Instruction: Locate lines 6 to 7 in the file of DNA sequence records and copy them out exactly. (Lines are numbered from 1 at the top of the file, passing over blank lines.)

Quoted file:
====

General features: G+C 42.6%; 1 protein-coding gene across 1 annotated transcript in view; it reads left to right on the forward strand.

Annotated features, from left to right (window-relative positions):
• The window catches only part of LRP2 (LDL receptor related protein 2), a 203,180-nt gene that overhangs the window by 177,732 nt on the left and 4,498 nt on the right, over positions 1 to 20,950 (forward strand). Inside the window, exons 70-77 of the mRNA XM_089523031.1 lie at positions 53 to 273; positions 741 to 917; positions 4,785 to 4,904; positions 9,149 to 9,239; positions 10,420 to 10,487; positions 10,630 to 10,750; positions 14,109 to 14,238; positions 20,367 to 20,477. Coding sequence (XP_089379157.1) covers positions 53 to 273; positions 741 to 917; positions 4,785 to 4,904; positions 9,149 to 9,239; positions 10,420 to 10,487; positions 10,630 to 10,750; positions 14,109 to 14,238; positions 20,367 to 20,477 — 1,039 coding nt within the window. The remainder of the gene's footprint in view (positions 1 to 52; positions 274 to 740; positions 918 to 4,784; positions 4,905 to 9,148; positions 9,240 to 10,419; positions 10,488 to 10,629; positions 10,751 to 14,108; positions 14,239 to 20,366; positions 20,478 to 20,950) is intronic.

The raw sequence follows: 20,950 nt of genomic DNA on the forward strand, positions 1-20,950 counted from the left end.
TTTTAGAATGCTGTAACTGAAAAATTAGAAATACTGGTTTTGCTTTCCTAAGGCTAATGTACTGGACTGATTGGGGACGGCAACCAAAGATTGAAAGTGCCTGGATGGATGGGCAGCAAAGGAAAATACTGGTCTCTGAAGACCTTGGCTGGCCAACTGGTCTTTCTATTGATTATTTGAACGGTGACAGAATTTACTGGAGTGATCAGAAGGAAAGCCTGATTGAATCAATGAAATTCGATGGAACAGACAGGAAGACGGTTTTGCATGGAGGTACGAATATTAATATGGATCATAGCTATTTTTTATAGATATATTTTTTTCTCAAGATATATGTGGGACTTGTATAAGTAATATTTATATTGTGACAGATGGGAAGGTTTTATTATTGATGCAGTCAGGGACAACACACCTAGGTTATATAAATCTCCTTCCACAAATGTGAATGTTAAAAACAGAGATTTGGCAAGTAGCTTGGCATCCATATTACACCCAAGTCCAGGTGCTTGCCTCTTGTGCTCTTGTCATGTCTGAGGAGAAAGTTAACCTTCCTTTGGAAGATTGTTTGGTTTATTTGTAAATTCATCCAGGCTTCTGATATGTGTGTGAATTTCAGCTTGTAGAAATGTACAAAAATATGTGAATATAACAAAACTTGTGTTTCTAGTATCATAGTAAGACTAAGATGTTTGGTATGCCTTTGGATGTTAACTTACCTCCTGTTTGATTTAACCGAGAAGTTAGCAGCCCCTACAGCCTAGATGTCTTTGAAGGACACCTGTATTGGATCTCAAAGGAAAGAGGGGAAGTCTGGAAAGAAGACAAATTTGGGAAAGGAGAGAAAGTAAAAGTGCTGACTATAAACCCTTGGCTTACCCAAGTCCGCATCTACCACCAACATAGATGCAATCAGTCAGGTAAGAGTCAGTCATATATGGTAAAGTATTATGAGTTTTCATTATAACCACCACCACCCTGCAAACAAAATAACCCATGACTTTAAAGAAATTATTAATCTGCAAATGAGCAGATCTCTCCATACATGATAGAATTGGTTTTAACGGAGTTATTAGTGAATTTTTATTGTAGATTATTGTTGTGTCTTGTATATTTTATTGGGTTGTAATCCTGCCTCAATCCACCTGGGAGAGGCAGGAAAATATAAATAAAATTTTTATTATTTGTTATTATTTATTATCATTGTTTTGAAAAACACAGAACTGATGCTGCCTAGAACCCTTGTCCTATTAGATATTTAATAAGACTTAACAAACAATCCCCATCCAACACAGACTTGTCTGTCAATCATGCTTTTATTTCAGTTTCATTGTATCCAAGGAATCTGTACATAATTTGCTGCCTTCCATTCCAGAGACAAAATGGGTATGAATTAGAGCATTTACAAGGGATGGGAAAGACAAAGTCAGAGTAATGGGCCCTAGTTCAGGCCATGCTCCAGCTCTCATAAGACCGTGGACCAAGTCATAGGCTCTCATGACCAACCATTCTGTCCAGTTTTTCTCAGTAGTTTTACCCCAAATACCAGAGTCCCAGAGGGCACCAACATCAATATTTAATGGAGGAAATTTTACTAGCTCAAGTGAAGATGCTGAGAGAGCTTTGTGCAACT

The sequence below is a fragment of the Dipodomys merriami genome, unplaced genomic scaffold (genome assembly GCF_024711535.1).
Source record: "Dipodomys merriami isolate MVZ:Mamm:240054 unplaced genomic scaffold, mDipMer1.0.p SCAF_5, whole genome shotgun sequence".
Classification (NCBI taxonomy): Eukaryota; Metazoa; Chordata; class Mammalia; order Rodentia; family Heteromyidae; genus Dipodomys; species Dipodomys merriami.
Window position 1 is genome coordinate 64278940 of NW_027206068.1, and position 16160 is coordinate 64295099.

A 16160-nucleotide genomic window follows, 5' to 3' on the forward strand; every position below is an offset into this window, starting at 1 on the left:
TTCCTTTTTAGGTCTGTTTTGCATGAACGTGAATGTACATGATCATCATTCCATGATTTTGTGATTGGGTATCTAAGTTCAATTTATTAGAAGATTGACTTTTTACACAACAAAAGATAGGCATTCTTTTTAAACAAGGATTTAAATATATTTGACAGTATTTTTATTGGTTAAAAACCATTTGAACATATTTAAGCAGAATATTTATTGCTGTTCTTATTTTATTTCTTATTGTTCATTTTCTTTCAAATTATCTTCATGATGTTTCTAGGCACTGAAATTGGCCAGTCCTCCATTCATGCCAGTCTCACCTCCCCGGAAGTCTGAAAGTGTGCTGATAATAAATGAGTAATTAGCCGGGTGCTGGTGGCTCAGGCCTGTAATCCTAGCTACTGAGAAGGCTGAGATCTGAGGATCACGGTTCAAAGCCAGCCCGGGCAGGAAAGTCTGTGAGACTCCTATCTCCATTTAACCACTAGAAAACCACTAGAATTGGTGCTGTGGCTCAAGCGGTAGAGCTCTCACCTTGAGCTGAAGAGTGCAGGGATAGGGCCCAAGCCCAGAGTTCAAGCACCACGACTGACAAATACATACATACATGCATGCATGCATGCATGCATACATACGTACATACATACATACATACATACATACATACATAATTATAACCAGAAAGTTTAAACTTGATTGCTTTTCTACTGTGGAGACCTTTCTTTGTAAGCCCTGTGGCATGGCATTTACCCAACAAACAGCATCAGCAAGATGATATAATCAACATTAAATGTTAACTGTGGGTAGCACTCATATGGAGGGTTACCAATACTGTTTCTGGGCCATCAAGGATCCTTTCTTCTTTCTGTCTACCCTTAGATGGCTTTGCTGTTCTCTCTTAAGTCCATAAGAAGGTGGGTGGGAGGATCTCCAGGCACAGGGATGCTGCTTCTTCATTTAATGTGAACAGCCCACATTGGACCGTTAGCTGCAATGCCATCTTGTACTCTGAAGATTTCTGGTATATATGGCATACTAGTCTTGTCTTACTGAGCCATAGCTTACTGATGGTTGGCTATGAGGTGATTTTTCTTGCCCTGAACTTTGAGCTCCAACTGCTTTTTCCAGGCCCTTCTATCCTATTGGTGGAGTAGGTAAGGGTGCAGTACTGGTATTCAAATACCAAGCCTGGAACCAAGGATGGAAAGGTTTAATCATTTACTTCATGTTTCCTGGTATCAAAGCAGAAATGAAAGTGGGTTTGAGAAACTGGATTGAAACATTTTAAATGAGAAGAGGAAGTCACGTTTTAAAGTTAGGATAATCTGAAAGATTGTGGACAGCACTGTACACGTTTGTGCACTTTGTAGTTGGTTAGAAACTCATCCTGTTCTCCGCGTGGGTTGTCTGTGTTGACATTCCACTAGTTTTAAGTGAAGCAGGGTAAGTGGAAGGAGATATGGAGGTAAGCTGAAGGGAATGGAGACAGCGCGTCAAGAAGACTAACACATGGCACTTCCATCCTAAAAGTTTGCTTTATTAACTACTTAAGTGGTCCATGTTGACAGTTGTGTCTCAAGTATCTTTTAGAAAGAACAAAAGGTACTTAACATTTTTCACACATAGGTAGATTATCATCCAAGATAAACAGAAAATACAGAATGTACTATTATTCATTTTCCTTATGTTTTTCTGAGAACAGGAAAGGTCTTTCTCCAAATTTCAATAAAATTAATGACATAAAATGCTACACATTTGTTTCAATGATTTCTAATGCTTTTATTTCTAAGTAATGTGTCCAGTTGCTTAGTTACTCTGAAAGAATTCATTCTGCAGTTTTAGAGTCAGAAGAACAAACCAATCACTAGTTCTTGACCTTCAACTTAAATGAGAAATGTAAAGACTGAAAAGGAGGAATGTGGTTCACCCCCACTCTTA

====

The sequence below is a fragment of the Dipodomys merriami genome, unplaced genomic scaffold (genome assembly GCF_024711535.1).
Source record: "Dipodomys merriami isolate MVZ:Mamm:240054 unplaced genomic scaffold, mDipMer1.0.p SCAF_5, whole genome shotgun sequence".